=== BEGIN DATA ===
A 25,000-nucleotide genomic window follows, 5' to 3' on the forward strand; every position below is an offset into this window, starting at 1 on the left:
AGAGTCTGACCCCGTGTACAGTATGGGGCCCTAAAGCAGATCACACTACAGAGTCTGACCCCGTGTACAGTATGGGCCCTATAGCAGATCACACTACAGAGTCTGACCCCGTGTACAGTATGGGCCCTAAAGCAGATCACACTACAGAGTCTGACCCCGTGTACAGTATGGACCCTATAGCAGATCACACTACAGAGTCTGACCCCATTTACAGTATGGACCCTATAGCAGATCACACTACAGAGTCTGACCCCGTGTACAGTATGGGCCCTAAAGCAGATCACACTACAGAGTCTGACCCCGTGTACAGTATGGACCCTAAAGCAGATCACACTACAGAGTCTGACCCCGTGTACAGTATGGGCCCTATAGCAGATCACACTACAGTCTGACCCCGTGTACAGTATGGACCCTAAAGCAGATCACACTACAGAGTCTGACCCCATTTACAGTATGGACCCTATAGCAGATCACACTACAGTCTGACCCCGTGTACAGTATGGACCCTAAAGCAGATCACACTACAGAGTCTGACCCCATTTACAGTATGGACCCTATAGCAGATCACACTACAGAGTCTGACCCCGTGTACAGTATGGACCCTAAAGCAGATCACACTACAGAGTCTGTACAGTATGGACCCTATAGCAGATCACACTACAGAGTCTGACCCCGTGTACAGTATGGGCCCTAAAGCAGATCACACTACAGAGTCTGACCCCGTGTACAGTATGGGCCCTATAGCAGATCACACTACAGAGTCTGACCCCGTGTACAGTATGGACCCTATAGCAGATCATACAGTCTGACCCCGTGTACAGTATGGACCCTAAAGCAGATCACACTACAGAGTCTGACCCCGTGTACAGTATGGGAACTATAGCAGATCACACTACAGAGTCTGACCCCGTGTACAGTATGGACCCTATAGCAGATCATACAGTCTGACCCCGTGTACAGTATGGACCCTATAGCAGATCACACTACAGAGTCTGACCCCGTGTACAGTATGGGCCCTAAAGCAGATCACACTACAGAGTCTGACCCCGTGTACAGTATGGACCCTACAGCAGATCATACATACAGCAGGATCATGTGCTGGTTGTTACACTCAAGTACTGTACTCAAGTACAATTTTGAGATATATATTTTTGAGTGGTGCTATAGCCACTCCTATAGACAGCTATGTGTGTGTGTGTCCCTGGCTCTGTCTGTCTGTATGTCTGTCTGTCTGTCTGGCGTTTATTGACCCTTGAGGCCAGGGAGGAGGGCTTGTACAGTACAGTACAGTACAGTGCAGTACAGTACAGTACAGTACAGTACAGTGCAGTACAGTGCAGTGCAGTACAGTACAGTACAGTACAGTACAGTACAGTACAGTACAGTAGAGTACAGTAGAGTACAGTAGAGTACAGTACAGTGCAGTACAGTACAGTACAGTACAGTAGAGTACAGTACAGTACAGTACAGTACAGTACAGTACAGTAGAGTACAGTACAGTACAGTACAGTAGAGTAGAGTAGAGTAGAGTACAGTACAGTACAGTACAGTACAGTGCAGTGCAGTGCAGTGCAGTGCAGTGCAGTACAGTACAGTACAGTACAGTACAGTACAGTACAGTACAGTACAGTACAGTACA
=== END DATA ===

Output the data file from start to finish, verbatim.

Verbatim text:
A 25,000-nucleotide genomic window follows, 5' to 3' on the forward strand; every position below is an offset into this window, starting at 1 on the left:
AGAGTCTGACCCCGTGTACAGTATGGGGCCCTAAAGCAGATCACACTACAGAGTCTGACCCCGTGTACAGTATGGGCCCTATAGCAGATCACACTACAGAGTCTGACCCCGTGTACAGTATGGGCCCTAAAGCAGATCACACTACAGAGTCTGACCCCGTGTACAGTATGGACCCTATAGCAGATCACACTACAGAGTCTGACCCCATTTACAGTATGGACCCTATAGCAGATCACACTACAGAGTCTGACCCCGTGTACAGTATGGGCCCTAAAGCAGATCACACTACAGAGTCTGACCCCGTGTACAGTATGGACCCTAAAGCAGATCACACTACAGAGTCTGACCCCGTGTACAGTATGGGCCCTATAGCAGATCACACTACAGTCTGACCCCGTGTACAGTATGGACCCTAAAGCAGATCACACTACAGAGTCTGACCCCATTTACAGTATGGACCCTATAGCAGATCACACTACAGTCTGACCCCGTGTACAGTATGGACCCTAAAGCAGATCACACTACAGAGTCTGACCCCATTTACAGTATGGACCCTATAGCAGATCACACTACAGAGTCTGACCCCGTGTACAGTATGGACCCTAAAGCAGATCACACTACAGAGTCTGTACAGTATGGACCCTATAGCAGATCACACTACAGAGTCTGACCCCGTGTACAGTATGGGCCCTAAAGCAGATCACACTACAGAGTCTGACCCCGTGTACAGTATGGGCCCTATAGCAGATCACACTACAGAGTCTGACCCCGTGTACAGTATGGACCCTATAGCAGATCATACAGTCTGACCCCGTGTACAGTATGGACCCTAAAGCAGATCACACTACAGAGTCTGACCCCGTGTACAGTATGGGAACTATAGCAGATCACACTACAGAGTCTGACCCCGTGTACAGTATGGACCCTATAGCAGATCATACAGTCTGACCCCGTGTACAGTATGGACCCTATAGCAGATCACACTACAGAGTCTGACCCCGTGTACAGTATGGGCCCTAAAGCAGATCACACTACAGAGTCTGACCCCGTGTACAGTATGGACCCTACAGCAGATCATACATACAGCAGGATCATGTGCTGGTTGTTACACTCAAGTACTGTACTCAAGTACAATTTTGAGATATATATTTTTGAGTGGTGCTATAGCCACTCCTATAGACAGCTATGTGTGTGTGTGTCCCTGGCTCTGTCTGTCTGTATGTCTGTCTGTCTGTCTGGCGTTTATTGACCCTTGAGGCCAGGGAGGAGGGCTTGTACAGTACAGTACAGTACAGTGCAGTACAGTACAGTACAGTACAGTACAGTGCAGTACAGTGCAGTGCAGTACAGTACAGTACAGTACAGTACAGTACAGTACAGTACAGTAGAGTACAGTAGAGTACAGTAGAGTACAGTACAGTGCAGTACAGTACAGTACAGTACAGTAGAGTACAGTACAGTACAGTACAGTACAGTACAGTACAGTAGAGTACAGTACAGTACAGTACAGTAGAGTAGAGTAGAGTAGAGTACAGTACAGTACAGTACAGTACAGTGCAGTGCAGTGCAGTGCAGTGCAGTGCAGTACAGTACAGTACAGTACAGTACAGTACAGTACAGTACAGTACAGTACAGTACA